A windjammer is a type of sailing ship with a large iron hull, usually used for cargo in the nineteenth century. They were the grandest of cargo sailing ships, with between three and five large masts and square sails, giving them a characteristic profile. They frequently displaced several thousand tons, and were cheaper than their wooden hulled counterparts for three main reasons: iron was stronger, and thus could enable larger ship sizes and considerable economies of scale, iron hulls took up less space and allowed for more cargo to be carried, and iron hulls were cheaper to maintain than an equivalent wooden hull.
Windjammers were only produced from the 1870s to the 1890s, as the steam engine outcompeted them economically, due to cheap coal. Steel hulls also replaced iron hulls at around the same time. The internal combustion engine forever sealed their fate. Sailing ships in general were expensive to operate, as they required a large crew and used up space for storing sails, and, like all sailing ships, depended on favorable wind conditions, making them unreliable. Companies would rather hire one crew and burn coal (offering reliability) than hire two crews (one to man each method of propulsion) and have minor savings in coal costs but retain its reliability.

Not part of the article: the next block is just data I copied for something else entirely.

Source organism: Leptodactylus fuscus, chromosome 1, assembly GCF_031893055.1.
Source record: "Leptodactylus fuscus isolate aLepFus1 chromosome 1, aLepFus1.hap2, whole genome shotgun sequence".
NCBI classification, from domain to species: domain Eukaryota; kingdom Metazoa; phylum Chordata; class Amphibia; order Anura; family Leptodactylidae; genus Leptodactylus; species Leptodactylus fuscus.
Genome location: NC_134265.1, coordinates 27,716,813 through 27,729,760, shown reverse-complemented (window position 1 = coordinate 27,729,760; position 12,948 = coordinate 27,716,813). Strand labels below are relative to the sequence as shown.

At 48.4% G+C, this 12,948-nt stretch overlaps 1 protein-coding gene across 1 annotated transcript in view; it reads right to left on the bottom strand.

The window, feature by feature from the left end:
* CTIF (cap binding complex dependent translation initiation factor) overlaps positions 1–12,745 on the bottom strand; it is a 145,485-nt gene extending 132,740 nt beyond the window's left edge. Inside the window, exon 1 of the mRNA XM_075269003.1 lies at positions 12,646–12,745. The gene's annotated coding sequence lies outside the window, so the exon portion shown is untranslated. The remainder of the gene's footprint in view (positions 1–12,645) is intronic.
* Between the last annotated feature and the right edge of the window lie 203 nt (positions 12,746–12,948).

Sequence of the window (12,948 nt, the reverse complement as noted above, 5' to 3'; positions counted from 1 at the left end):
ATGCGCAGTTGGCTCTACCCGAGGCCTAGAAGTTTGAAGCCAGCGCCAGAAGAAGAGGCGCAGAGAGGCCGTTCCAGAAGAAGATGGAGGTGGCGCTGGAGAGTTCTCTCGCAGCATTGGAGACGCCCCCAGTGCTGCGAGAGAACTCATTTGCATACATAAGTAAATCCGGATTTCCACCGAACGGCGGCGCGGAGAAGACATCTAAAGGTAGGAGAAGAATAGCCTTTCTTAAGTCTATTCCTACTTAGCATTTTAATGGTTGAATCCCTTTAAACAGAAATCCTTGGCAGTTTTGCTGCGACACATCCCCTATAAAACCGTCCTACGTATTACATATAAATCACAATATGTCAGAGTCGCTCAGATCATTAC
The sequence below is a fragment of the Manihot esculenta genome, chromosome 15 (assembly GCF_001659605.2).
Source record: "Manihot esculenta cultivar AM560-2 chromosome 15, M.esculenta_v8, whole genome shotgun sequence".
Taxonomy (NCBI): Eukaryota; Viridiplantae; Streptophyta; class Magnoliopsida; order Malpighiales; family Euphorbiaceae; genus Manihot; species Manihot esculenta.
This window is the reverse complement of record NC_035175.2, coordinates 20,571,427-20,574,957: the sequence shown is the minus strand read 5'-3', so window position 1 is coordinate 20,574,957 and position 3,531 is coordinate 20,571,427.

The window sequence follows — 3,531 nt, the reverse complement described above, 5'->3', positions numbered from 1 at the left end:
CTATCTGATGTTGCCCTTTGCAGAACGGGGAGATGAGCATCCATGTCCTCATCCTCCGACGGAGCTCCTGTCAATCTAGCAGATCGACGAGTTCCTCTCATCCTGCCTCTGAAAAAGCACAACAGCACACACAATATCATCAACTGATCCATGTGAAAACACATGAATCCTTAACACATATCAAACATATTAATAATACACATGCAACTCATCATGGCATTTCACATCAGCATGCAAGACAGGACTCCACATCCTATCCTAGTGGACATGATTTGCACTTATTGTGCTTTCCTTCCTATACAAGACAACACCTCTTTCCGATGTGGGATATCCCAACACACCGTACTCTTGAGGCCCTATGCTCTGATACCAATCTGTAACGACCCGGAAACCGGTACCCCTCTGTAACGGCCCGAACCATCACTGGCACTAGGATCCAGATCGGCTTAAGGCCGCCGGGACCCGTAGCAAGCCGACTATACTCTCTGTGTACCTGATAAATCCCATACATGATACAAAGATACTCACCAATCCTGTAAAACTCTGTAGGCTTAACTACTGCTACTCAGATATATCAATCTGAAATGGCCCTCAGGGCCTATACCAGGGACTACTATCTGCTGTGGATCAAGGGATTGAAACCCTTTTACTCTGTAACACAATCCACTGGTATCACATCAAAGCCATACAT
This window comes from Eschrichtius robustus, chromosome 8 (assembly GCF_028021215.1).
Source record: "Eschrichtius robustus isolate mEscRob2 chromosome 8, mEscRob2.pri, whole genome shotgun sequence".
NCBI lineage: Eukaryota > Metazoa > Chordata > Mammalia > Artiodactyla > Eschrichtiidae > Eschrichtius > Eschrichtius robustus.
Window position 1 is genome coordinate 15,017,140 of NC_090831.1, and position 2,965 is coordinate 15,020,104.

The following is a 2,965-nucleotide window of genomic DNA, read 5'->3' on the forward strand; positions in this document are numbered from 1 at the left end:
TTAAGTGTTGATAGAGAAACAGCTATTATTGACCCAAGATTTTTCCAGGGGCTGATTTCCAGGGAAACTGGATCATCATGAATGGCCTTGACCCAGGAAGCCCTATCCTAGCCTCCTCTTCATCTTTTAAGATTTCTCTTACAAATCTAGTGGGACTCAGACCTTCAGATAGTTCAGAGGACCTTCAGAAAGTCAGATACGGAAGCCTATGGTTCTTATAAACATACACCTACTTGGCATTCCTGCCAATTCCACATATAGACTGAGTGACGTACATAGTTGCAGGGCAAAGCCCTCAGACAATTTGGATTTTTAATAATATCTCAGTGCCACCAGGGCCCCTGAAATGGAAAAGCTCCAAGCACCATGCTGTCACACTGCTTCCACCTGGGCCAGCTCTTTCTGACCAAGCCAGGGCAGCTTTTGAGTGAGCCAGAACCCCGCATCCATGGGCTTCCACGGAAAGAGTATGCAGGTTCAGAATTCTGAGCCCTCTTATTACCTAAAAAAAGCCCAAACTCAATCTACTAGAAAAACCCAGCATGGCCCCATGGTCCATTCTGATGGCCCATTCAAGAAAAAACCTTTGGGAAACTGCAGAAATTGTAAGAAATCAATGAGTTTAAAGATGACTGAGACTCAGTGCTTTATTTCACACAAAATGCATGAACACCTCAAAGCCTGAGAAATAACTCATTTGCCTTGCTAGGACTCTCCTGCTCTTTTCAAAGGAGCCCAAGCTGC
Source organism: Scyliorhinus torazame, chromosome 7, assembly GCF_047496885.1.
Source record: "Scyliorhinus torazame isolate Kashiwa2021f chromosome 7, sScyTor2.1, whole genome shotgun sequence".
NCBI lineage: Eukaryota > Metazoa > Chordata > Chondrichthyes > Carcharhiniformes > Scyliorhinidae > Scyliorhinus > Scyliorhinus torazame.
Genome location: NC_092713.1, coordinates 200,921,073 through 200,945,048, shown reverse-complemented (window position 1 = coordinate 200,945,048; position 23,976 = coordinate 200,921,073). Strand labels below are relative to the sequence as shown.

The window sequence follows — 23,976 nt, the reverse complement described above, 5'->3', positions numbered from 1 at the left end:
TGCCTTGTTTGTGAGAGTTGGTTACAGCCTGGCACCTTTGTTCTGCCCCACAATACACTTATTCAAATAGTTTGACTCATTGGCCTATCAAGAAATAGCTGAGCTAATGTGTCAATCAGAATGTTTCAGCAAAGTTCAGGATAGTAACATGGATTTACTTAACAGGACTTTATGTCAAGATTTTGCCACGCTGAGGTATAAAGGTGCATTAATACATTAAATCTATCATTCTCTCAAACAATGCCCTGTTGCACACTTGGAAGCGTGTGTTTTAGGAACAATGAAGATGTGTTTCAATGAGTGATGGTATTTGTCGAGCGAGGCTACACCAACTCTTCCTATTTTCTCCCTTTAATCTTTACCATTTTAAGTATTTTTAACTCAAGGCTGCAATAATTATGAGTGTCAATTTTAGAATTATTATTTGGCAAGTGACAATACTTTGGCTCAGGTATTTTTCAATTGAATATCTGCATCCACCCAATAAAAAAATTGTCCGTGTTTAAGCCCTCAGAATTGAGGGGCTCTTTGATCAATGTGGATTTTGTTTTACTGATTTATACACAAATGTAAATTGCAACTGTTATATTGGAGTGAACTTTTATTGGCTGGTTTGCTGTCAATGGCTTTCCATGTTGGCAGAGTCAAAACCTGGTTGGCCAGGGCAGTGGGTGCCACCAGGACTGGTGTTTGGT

Today, some aspects of a windjammer design are again appealing in light of the soaring costs of diesel fuel in shipping and the environmental impacts of burning such fuels. However, these ships would be a hybrid design, with sails lessening the fuel required by augmenting the diesel engine with sails, allowing the diesel engine to run at a more efficient rate. Though each design has drawbacks, the governments of Denmark, Germany, Japan, and the European Union have all funded research into such development projects. Using modern materials, fuel efficient designs, and modern computers, these ships could be more fuel efficient and economically feasible than modern cargo ships, and more economically viable and reliable than traditional windjammer designs. A flying kite design could also be useful for passenger ships, since they also pull the ship up and are anchored on the center of the craft, stabilizing the ship's structure, allowing it to rock back and forth less.